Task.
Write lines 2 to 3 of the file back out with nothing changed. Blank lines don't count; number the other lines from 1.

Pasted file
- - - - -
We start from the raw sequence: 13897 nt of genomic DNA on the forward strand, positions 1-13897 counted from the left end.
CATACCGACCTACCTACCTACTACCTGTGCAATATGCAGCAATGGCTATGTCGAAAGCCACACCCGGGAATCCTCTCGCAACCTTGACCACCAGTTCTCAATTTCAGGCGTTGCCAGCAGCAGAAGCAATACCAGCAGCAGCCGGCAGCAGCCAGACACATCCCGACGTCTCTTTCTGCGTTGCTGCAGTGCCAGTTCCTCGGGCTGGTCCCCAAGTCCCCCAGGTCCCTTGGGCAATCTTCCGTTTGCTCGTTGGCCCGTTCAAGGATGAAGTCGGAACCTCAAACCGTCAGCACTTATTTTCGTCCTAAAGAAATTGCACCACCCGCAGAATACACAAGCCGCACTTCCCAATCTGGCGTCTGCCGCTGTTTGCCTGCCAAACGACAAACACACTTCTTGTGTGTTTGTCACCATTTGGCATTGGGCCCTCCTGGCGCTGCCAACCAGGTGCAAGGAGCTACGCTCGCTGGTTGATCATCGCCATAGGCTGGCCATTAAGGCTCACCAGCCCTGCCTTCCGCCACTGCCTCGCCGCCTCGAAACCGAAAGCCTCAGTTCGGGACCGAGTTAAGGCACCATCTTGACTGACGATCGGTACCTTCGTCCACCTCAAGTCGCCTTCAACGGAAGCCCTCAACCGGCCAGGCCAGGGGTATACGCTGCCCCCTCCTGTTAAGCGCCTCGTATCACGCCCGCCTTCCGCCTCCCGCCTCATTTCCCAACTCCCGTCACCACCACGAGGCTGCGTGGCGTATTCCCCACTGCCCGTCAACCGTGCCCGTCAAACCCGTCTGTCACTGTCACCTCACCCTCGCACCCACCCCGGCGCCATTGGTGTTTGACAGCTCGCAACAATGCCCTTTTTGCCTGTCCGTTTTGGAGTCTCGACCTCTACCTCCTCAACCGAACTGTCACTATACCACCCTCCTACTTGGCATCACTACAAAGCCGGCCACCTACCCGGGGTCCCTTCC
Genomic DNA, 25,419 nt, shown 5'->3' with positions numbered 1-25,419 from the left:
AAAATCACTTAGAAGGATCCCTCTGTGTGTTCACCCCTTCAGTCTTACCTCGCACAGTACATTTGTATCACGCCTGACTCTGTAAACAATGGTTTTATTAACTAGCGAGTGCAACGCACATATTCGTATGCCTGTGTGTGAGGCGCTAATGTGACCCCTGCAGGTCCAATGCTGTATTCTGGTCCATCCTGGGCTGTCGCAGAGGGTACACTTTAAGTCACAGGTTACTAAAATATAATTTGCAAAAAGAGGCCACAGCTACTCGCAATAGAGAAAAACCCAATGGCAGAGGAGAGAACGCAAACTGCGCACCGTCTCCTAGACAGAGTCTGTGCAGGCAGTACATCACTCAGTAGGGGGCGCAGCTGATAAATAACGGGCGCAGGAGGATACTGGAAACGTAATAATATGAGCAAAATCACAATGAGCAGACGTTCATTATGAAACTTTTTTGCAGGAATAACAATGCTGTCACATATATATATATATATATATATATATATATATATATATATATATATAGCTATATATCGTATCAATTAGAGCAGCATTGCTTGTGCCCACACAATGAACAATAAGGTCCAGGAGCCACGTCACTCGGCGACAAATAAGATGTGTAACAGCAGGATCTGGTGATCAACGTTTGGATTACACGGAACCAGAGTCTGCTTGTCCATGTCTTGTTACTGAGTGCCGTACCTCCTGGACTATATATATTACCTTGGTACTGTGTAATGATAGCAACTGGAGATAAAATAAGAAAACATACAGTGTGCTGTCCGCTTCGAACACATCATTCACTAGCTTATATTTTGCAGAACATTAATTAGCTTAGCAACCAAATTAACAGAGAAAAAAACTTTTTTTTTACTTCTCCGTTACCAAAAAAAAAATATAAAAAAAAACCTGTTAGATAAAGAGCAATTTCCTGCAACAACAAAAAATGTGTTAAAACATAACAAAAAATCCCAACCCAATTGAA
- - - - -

CATACCGACCTACCTACCTACTACCTGTGCAATATGCAGCAATGGCTATGTCGAAAGCCACACCCGGGAATCCTCTCGCAACCTTGACCACCAGTTCTCAATTTCAGGCGTTGCCAGCAGCAGAAGCAATACCAGCAGCAGCCGGCAGCAGCCAGACACATCCCGACGTCTCTTTCTGCGTTGCTGCAGTGCCAGTTCCTCGGGCTGGTCCCCAAGTCCCCCAGGTCCCTTGGGCAATCTTCCGTTTGCTCGTTGGCCCGTTCAAGGATGAAGTCGGAACCTCAAACCGTCAGCACTTATTTTCGTCCTAAAGAAATTGCACCACCCGCAGAATACACAAGCCGCACTTCCCAATCTGGCGTCTGCCGCTGTTTGCCTGCCAAACGACAAACACACTTCTTGTGTGTTTGTCACCATTTGGCATTGGGCCCTCCTGGCGCTGCCAACCAGGTGCAAGGAGCTACGCTCGCTGGTTGATCATCGCCATAGGCTGGCCATTAAGGCTCACCAGCCCTGCCTTCCGCCACTGCCTCGCCGCCTCGAAACCGAAAGCCTCAGTTCGGGACCGAGTTAAGGCACCATCTTGACTGACGATCGGTACCTTCGTCCACCTCAAGTCGCCTTCAACGGAAGCCCTCAACCGGCCAGGCCAGGGGTATACGCTGCCCCCTCCTGTTAAGCGCCTCGTATCACGCCCGCCTTCCGCCTCCCGCCTCATTTCCCAACTCCCGTCACCACCACGAGGCTGCGTGGCGTATTCCCCACTGCCCGTCAACCGTGCCCGTCAAACCCGTCTGTCACTGTCACCTCACCCTCGCACCCACCCCGGCGCCATTGGTGTTTGACAGCTCGCAACAATGCCCTTTTTGCCTGTCCGTTTTGGAGTCTCGACCTCTACCTCCTCAACCGAACTGTCACTATACCACCCTCCTACTTGGCATCACTACAAAGCCGGCCACCTACCCGGGGTCCCTTCC
Genomic DNA, 25,419 nt, shown 5'->3' with positions numbered 1-25,419 from the left: